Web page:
Giant Commemorative Coin Floated at Site Where Mary Rose Sank
02 Aug 2011
The Royal Mint marks 500th anniversary of maritime icon Mary Rose with floating coin at the ship’s resting place in the Solent
The Royal Mint today revealed the world’s first floating commemoration to mark the 500th anniversary of the maiden voyage of the Mary Rose. A three-metre replica of the current Mary Rose £2 coin was positioned on the exact spot in the Solent where the Tudor flagship sank in 1545, after 34 years of active service.
The giant coin, a reproduction of the £2 coin released by the Royal Mint earlier this year, was floated over the site where the ship sank and was subsequently raised in 1982. The floatation was overseen by Alexzandra Hildred, a member of the original diving and excavation team at the Mary Rose Trust, with the assistance of the Royal Navy Fleet Diving Squadron.
The Mary Rose £2 coin will find its way into our change this year. In addition, 1,511 commemorative precious metal versions of the coin have been struck in 22 carat gold, reflecting the year of the Mary Rose’s maiden voyage. The coins have also been struck in sterling silver and pristine, uncirculated versions are available to buy in limited numbers. To mark the event, a silver Mary Rose coin was donated by the Royal Mint to the Mary Rose Museum.
Shane Bissett, the Royal Mint’s Director of Commemorative Coin commented "We produced the Mary Rose coin as a tribute to the world’s only surviving Tudor warship – and hope it serves as a reminder of Britain’s rich heritage as a maritime nation. In our 1,000-year history, we have never ‘floated’ a coin before, but there seemed no better way to celebrate the 500th anniversary of such an iconic vessel. Collaborating with the Mary Rose Trust and the Royal Navy Fleet Diving Squadron to execute the idea at sea was an honour, as we remember our naval past and look to its future."
John Lippiett, Chief Executive of the Mary Rose Trust said "We are delighted to continue our relationship with the Royal Mint following production of the Mary Rose £2 coin. We have much work to do to secure the future of the ship and we are grateful to everyone who supports our fundraising drive to help us build the new Mary Rose Museum here in Portsmouth Historic Dockyard. Building work is underway and we plan to open it before the end of 2012. Our hope is that people will send a Mary Rose £2 coin back to us here in Portsmouth to help us achieve our target."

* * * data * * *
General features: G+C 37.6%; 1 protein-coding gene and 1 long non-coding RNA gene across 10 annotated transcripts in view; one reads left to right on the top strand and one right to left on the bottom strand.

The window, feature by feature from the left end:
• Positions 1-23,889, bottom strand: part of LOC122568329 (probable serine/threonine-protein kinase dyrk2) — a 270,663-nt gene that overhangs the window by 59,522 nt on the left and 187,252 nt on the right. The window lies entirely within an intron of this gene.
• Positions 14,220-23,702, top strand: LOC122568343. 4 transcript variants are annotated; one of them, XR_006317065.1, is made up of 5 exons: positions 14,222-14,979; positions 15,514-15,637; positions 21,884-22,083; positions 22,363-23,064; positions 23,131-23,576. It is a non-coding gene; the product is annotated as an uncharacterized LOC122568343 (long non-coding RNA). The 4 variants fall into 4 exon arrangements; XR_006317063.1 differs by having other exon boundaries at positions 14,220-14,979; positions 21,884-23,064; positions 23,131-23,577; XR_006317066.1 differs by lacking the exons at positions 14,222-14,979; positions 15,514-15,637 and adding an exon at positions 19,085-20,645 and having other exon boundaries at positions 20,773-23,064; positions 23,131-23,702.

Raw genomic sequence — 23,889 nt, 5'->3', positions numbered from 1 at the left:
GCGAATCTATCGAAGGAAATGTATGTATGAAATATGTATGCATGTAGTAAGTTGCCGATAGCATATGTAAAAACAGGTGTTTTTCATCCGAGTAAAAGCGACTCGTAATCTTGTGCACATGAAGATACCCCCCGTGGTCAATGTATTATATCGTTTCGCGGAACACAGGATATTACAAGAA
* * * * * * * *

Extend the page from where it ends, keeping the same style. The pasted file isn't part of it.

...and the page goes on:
Lieutenant Commander Richard Watson, Chief of Staff at the Royal Navy Fleet Diving Squadron added "Not only does the Mary Rose play an important part in Britain’s military history, but the story of this Tudor warship appeals to naval personnel and civilians alike. We were able to combine some of our training with this task and are proud to help the Royal Mint commemorate the Mary Rose and hope that the new £2 coin helps keep her memory alive."
Visit www.royalmint.com/Discover/MaryRose/MaryRoseCoins for more information on the Mary Rose coin and www.maryrose.org for further information about the Mary Rose project.
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About the Royal Mint
The Royal Mint has a history dating back over 1,000 years. By the late thirteenth century the organisation was based in the Tower of London, and remained there for over 500 years. By 1812, the Royal Mint had moved out of the Tower to premises on London’s Tower Hill. In 1967 the building of a new Royal Mint began on its current site in Llantrisant, South Wales.
There were estimated to be 28.6 billion UK coins in circulation at 31 March 2011, with a total face value of £3.8 billion – all manufactured by the Royal Mint.
1.1 billion UK coins were issued during 2010-11.
The Royal Mint’s Llantrisant site was recently chosen to host the Prime Minister David Cameron’s first government cabinet meeting in Wales.
About the Mary Rose
The Mary Rose is the only sixteenth century warship on display anywhere in the world. Launched in 1511, she was one of the first ships able to fire a broadside, and was a favourite of King Henry VIII.
After a long and successful career, she sank during an engagement with a French fleet in 1545. Her rediscovery and raising were seminal events in the history of maritime archaeology.
A dedicated Mary Rose museum in Portsmouth Historic Dockyard, remains open while the ship hall housing the preserved wreck is temporarily closed during construction of the new Mary Rose Museum. Some of the amazing artefacts discovered with the great ship, remain on display.
The new Mary Rose Museum due to open late 2012 will, for the first time since her sinking, re-unite the ship and her contents, fully preserved and presented in a time capsule of Tudor life at sea.